Typhoon ™ extinguishers provide the same benefits as traditional systems commonly noticed as: – Respect for environment; – Safety for people; – Powerful cooling effect and reducing radiant heat; – Very low water consumption; – Lack of warning time before activation.
The key of the effectiveness of Typhoon™ extinguishers comes from their EMGG (Energetic Materials Gas Generators) which provide original features such as:
– Standalone energy for operation;
– High level of reliability with no regular inspections throughout lifetime;
– Easy adaptation of the driving gas pressure vs time through a large corridor (e.g. from few bars to few tens bars) depending on:
– volumes and viscosities of extinguishing agents;
– designs and shapes of outcome piping, geometries of nozzles….
– Easy adaptation of various and existing triggering devices:
– electrical or mechanical and remote controlled;
– locally connected and enabling a manual action or an autonomous detection of ambient temperature.
Typhoon ™ extinguishers will so pave the way of a new generation of extinguishers which is expected to enlarge the family of existing systems because of their original features carried out by their original design as follows:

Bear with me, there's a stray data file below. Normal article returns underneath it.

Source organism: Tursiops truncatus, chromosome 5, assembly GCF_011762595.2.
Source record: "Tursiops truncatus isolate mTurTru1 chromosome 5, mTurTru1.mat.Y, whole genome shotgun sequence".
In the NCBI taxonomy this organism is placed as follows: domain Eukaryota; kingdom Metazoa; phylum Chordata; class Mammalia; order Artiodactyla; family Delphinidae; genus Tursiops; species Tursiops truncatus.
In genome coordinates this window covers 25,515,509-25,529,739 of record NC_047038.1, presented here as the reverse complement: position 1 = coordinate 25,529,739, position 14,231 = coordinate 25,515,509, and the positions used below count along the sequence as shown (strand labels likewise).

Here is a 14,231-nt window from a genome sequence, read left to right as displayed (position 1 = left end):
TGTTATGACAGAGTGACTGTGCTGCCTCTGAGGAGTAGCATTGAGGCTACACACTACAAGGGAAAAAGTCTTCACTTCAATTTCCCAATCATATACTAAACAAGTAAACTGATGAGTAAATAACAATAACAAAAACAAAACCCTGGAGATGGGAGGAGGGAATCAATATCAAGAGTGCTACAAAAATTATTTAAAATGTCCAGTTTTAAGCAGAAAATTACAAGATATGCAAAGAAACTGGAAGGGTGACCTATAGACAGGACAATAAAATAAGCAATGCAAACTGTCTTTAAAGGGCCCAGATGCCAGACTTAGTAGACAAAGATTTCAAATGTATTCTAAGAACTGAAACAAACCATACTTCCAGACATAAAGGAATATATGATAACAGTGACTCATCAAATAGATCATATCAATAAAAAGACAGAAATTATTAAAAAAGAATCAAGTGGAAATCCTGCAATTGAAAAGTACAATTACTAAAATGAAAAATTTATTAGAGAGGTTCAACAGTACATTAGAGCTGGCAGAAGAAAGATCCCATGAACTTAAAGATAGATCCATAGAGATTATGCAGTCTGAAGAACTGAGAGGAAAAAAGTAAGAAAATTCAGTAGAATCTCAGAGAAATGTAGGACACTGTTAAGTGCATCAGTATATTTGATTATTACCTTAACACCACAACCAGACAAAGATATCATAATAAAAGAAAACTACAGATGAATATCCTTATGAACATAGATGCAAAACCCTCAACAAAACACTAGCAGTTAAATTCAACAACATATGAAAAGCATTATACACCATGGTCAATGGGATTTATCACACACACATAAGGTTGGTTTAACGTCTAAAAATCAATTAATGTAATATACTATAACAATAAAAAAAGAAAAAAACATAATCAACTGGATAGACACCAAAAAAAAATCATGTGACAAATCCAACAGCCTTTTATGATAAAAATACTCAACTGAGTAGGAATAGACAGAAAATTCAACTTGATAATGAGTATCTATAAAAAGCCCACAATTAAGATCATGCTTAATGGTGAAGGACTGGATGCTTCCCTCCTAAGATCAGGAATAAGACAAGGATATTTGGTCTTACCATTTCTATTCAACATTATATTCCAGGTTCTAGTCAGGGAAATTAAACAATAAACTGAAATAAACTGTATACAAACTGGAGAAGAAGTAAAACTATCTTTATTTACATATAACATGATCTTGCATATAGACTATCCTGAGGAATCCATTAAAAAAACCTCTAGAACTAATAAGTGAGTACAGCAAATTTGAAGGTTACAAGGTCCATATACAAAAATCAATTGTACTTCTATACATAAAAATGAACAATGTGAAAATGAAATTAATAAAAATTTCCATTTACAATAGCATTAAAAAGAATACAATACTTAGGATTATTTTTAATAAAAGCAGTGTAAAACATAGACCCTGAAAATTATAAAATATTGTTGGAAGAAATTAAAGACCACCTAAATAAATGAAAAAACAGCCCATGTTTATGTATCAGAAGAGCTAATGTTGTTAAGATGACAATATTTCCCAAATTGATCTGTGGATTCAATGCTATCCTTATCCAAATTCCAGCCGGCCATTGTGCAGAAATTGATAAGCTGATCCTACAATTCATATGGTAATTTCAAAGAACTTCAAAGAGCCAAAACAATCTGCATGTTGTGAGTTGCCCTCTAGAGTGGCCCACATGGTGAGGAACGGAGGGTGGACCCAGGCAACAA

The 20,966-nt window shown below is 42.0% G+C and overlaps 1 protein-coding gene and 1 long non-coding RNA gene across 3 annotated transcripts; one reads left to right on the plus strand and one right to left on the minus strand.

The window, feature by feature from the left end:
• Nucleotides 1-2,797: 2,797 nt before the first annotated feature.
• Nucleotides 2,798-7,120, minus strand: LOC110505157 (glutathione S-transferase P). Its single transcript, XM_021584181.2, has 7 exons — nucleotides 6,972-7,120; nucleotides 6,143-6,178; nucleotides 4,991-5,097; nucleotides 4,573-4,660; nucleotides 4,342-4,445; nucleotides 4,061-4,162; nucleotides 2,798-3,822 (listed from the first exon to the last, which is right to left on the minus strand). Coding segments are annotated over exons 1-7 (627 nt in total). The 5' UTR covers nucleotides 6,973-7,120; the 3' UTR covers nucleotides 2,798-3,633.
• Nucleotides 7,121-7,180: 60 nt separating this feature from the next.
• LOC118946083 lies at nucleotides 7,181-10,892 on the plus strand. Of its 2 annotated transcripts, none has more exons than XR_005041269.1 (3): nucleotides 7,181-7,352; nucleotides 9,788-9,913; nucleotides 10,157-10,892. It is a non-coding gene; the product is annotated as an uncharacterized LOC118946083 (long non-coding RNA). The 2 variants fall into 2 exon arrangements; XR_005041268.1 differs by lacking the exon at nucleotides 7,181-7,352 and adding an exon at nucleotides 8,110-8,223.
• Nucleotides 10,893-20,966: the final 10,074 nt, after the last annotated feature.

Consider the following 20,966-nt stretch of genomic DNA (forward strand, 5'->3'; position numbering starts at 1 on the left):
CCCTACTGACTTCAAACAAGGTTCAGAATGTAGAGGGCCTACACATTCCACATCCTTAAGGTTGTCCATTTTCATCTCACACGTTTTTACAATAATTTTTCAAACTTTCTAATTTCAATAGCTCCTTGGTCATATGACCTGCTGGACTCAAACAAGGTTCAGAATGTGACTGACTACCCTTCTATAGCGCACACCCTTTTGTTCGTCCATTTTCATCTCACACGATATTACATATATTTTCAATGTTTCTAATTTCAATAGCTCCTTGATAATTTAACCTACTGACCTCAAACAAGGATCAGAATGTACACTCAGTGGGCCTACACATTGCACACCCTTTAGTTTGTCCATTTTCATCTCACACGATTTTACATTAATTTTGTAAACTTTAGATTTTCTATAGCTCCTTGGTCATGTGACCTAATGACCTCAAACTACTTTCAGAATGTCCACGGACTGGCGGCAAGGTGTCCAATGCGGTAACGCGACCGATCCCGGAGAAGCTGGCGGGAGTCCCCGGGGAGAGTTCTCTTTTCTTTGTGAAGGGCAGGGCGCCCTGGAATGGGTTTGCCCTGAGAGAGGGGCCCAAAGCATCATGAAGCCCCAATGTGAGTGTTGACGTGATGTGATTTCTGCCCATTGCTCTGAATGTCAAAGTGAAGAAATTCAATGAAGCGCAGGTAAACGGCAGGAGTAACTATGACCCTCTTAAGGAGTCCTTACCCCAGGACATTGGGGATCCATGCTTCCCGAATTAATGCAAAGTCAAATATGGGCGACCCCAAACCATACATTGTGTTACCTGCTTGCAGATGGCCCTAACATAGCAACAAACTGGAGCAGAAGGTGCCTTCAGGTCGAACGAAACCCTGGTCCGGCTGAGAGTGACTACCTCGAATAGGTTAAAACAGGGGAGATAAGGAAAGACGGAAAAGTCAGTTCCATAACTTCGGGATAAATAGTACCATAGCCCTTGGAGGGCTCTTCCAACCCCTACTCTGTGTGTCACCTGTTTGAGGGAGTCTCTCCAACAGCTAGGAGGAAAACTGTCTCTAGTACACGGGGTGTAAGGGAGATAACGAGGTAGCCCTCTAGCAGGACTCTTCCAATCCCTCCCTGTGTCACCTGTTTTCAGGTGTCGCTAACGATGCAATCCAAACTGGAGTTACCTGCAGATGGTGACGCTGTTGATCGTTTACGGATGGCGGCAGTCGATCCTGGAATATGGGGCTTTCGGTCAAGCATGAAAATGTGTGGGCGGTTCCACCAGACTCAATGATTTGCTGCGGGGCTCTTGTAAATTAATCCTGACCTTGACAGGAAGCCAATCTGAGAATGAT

– Permanent availability;
– No maintenance;
– Operational dependability;
– Response time suitable for targeted applications (from few second to few tens seconds);
– Adaptive triggering mode;
– Standalone energy;
– Confined space;
– No side effect.
Areas of uses
Typhoon ™ extinguishers are designed to fight against fires in many applications.
They can be used alone with their own triggering systems and without any connection with external supplies or linked with existing fire fighting systems fix or mobile.
Their uses are so potentially very numerous:
– Buildings and business premises;
– Industrial processes;
– Trains carrying passengers or goods;
– Commercial vessels carrying passengers or goods, or pleasure boats;
– Cars, trucks, buses, boats, trams;
– Machinery for public works, forester vehicles, bus;
– Industrial and household fryers and chimneys;
– Clean rooms, TV and other similar spaces
Presented by Evrard Borg, Herakles-Group Safran, France at the 2013 International Watermist Conference.
Published with the kind permission of IWMA